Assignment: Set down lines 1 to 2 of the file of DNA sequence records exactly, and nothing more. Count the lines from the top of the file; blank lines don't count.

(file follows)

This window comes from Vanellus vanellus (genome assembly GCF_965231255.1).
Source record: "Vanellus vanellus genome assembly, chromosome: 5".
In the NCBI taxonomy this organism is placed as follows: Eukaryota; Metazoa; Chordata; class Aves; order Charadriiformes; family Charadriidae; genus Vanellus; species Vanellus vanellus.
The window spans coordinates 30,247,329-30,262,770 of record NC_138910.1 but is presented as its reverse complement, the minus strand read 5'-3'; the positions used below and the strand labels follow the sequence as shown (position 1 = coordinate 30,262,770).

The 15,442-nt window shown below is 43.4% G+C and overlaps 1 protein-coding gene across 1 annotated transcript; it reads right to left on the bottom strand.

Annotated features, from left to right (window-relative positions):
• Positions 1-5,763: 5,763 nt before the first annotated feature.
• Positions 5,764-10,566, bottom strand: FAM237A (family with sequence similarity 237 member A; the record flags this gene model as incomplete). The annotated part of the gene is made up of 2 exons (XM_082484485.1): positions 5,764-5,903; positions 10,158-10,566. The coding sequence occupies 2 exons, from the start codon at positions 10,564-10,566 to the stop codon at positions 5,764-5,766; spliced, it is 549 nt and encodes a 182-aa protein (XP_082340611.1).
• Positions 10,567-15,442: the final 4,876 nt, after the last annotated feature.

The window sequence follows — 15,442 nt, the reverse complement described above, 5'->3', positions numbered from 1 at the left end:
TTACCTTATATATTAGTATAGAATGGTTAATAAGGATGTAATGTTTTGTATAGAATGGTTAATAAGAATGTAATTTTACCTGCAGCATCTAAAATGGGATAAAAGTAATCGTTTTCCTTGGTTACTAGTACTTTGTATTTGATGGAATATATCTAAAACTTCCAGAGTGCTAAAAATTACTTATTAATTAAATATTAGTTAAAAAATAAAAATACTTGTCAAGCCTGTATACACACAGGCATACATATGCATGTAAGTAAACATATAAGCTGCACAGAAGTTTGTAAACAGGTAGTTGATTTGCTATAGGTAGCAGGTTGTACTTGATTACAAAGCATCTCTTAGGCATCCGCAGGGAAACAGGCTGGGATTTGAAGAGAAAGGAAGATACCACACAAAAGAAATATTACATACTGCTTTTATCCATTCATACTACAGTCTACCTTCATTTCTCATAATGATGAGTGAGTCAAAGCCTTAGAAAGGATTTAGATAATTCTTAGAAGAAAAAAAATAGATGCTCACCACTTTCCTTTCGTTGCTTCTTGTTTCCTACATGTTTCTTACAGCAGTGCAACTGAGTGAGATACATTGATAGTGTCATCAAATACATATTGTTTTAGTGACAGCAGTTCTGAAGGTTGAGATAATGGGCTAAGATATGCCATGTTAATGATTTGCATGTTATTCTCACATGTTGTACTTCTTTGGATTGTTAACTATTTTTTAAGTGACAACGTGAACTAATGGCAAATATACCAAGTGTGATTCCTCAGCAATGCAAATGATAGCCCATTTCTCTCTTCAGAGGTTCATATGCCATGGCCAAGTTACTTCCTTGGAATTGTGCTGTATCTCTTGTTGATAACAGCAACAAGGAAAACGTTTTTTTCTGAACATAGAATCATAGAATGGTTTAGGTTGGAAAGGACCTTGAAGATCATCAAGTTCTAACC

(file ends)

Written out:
This window comes from Vanellus vanellus (genome assembly GCF_965231255.1).
Source record: "Vanellus vanellus genome assembly, chromosome: 5".